Seldom has a year been as difficult as this last one. The first seven months were really going well, report livestock auctioneers, McCartneys.

Exports had come back with a vengeance for fat cattle and cows; cattle go to Scotland and then on to Italy and the lamb trade was buoyant and all seemed well in the world - until the outbreak of foot and mouth at the beginning of August.

"This was the start of an extremely turbulent time. Not only did we have the first outbreak and then a return to business, followed by another immediate outbreak and the doors being shut on us again from Europe," reports a spokesman for the firm.

"The second outbreak was certainly more devastating than the first since the Europeans had to be absolutely convinced there was no disease in the country before they would allow exports. In this time, the lamb trade went into freefall. Politicians seem to think that the world can stay still and regulations can be imposed ad nauseum without affecting businesses.

"Sadly this is not the case. Export orders, once lost, are very hard to get back and this has certainly been the case with lambs and the case with barren cow meat. Furthermore, certain buyers have simply had enough of the regulations. They have had enough of the costs, enough of the bureaucracy and continually trading under difficulties, as have the rest of us.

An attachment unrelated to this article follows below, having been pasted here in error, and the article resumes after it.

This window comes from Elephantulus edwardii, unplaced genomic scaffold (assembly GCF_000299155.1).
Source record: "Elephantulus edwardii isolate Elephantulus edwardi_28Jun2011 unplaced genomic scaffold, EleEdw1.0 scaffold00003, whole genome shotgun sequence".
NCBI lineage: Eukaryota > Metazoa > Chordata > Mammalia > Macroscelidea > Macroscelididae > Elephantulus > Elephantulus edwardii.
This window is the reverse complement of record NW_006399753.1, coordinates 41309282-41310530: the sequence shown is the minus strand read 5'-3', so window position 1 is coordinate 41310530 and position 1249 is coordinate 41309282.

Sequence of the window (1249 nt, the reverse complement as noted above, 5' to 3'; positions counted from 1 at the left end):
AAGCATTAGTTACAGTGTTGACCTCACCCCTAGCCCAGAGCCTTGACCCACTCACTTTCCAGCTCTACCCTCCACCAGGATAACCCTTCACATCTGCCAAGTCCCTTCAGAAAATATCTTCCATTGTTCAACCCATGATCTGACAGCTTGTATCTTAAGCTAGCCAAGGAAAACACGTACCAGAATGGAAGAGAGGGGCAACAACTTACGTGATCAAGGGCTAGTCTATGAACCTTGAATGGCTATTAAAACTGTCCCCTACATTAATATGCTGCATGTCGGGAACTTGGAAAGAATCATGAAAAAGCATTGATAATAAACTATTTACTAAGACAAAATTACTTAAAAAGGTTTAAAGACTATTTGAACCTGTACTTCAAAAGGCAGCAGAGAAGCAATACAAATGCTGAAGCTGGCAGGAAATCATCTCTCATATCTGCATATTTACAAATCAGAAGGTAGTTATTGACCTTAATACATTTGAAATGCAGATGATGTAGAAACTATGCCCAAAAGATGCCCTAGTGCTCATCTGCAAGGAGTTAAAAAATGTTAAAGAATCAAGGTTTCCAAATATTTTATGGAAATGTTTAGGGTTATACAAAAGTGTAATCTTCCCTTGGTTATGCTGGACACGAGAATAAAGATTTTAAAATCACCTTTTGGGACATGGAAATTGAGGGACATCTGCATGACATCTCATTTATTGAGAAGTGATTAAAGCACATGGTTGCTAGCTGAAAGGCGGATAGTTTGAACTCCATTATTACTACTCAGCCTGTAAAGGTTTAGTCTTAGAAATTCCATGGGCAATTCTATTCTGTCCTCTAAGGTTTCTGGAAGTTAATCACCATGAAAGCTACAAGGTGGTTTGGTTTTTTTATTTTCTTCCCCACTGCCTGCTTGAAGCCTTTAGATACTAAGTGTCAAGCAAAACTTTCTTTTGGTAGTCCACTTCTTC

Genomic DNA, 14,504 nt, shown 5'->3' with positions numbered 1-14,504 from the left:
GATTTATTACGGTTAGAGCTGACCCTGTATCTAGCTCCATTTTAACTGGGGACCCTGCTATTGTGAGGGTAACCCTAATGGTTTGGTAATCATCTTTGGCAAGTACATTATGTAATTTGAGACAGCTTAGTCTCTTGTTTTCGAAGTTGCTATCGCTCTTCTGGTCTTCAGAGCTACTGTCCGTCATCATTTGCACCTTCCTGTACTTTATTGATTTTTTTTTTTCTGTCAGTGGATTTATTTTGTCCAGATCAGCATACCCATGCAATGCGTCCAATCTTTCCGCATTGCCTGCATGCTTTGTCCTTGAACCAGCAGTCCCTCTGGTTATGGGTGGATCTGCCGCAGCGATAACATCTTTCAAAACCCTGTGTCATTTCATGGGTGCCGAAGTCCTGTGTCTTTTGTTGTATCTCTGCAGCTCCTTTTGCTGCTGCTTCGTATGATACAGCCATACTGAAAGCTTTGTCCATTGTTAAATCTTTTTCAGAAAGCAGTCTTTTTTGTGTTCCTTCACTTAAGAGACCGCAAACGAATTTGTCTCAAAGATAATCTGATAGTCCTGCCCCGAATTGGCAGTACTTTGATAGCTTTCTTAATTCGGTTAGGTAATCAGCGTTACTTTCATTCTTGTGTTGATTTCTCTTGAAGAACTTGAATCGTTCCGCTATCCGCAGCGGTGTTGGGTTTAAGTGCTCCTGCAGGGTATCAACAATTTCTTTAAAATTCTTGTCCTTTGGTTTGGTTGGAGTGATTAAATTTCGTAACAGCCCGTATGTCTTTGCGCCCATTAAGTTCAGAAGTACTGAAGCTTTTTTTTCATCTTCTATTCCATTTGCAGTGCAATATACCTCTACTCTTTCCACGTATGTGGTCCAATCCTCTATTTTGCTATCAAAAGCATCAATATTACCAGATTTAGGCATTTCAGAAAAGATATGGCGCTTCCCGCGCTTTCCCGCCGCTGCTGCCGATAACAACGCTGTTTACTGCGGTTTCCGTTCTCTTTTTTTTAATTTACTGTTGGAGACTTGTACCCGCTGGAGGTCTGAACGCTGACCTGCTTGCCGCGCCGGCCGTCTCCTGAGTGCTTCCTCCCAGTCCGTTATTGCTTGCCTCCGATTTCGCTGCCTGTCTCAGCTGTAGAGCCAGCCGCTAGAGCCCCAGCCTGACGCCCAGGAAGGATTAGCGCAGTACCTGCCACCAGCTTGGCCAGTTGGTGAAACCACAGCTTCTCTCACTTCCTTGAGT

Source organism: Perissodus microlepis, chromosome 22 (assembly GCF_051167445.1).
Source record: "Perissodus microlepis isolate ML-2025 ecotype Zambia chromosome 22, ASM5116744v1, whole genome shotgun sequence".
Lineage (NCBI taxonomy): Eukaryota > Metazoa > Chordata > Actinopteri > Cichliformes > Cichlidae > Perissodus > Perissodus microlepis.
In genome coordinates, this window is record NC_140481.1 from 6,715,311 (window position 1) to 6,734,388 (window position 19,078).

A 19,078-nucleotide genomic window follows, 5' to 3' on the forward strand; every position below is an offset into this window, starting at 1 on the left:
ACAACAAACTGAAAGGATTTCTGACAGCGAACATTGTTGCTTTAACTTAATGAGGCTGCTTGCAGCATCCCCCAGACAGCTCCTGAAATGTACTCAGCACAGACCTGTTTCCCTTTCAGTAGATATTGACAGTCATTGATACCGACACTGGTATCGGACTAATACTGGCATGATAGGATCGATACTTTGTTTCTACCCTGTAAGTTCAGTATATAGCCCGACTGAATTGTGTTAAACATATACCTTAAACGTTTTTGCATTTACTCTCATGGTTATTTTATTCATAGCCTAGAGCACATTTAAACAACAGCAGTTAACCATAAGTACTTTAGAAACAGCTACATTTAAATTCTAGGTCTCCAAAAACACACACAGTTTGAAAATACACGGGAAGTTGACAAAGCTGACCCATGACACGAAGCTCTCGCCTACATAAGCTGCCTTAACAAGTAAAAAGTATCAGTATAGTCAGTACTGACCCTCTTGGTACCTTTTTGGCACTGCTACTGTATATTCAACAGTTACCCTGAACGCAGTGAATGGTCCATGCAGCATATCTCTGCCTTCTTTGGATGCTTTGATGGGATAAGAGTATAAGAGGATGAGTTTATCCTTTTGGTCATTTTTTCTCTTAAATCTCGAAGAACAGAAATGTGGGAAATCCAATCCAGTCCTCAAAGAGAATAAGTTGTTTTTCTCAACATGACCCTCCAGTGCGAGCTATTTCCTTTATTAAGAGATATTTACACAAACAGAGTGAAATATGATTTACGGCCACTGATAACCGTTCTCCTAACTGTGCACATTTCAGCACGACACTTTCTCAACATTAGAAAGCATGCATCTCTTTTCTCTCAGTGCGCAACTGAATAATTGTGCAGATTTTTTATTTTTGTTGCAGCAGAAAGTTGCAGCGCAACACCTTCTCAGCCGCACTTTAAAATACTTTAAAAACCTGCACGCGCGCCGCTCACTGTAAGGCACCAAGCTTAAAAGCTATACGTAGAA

"Coupled with all of the above, there has been the Bluetongue saga which will continue this year. Europe says don't draw lines on a map, get a vaccine as soon as you can. This is the only thing that will work, and so DEFRA as soon as Bluetongue comes in, draws lines on a map and says this is what the Europeans want us to do.

"Who are you to believe? Do you believe government at all now?

"The whole integrity of regulations and the whole integrity of DEFRA is very much in the melting pot. The regulations have become so devoid from what is reality on the ground as to become laughable. It is a pity that Gilbert and Sullivan are not alive because it would have made a marvellous story for a comic opera."

As regards Ludlow Market, the spokesman said it had fared better than many in 2007.

"This does not mean to say we have been happy with the situation but we cannot alter the world in which we live - all we can do is make the best of it," he said.

"Numbers are obviously down for the year but in the last week or two there has been a definite swing back in our favour.

There is a much better feel to the job suddenly and our buying support is as large as it has ever been."